The Gulf Air flight lands in Calcutta’s airport. Biju looks out over the unruly crowd, filled with a variety of people returning to India: rich people, poor people, those who lived abroad or traveled abroad. One student returns bringing back a blonde woman, trying to shake off the looks of others judging him for falling into a stereotype.
Even when he arrives back in India, Biju sees how globalization is seeping into the culture. The student with the blonde woman is particularly noticeable because he is judged for succumbing to Western ideals of beauty.
Many bags don’t arrive, and Biju hears that the airline is only giving compensation to nonresident Indians and foreigners, not to Indian nationals. The official tries to argue that foreigners need money for hotels and toiletries. One woman complains that they are treating people from rich countries well and people from a poor country badly.
The way the airline deals with the missing bags is another small example of how poverty and privilege can both be experienced in a cycle, as those who can afford to travel or live outside India are given money for missing bags rather than those who live in India and do not travel as often.
The nonresident Indians, holding their green cards, wait patiently in line, as if to prove that their manners make them more deserving. They try to make sure their passports are turned up so that airline officials can see the name of the country and “know right away whom to treat with respect.”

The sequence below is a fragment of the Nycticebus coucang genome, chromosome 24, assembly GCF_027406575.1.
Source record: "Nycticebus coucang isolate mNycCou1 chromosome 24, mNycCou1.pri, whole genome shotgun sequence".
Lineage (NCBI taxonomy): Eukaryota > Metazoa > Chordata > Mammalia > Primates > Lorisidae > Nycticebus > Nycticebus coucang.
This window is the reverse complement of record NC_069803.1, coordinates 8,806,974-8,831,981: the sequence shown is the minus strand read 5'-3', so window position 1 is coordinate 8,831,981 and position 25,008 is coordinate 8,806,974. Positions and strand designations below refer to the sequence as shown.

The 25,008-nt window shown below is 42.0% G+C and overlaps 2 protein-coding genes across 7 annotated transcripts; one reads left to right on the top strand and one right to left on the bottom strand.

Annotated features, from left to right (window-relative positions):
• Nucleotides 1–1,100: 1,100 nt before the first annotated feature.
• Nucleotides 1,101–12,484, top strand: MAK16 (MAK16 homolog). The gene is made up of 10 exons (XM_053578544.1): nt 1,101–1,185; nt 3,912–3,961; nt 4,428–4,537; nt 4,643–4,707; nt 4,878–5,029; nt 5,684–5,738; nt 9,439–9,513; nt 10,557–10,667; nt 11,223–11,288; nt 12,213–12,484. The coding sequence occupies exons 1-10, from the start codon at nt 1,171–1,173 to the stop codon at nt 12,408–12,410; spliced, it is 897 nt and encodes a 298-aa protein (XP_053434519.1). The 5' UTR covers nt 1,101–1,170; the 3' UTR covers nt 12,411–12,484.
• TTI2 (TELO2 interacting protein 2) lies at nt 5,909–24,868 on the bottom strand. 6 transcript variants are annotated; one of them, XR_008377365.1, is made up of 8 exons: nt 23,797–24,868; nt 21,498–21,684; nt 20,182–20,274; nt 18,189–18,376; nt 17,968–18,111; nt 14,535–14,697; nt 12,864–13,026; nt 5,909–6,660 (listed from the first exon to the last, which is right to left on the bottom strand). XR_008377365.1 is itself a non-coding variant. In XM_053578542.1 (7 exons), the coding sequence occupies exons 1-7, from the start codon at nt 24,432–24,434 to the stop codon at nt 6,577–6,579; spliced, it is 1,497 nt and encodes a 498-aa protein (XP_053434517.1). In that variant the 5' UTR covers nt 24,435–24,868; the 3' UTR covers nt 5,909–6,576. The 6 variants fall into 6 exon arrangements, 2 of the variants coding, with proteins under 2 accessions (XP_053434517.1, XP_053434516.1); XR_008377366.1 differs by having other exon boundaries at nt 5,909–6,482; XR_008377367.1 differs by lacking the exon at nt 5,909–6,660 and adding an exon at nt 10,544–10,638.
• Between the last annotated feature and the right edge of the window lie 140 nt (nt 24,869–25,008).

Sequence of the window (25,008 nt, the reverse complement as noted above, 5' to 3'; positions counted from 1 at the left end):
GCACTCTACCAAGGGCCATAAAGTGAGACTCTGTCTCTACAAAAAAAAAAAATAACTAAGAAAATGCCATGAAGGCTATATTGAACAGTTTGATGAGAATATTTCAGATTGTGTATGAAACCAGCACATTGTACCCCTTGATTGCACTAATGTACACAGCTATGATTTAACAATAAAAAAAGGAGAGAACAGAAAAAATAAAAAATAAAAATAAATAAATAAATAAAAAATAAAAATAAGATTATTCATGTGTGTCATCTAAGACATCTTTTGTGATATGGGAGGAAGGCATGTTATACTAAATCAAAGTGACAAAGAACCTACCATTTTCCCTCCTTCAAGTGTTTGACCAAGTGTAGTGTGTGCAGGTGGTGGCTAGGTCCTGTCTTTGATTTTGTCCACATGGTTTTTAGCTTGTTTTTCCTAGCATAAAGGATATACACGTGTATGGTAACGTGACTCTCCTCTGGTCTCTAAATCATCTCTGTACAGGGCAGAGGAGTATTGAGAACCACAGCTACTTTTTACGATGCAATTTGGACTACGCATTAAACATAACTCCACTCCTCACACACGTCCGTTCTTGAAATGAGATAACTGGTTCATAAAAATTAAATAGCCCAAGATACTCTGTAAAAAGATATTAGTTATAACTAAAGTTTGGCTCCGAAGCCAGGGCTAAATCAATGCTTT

This next piece of the airport episode then demonstrates how difficult it is to break this cycle, because people innately want to take any advantage they can get. At the same time, it is clear here that they are not only playing into bias towards the wealthy, but a cultural bias towards foreigners that is borne of colonization.
Biju’s luggage finally arrives, and it arrives intact. He steps out of the airport in Calcutta. He sees thousands of people outside, some laughing, some eating, some praying. He feels his anxiety ebbing, happy to be able to disappear into a crowd. He feels he can see clearly for the first time in a long time.
The description of Biju’s return captures perfectly what constitutes “home”: sharing similar values, beliefs, and even appearance as others, and with that shared culture finding a sense of belonging.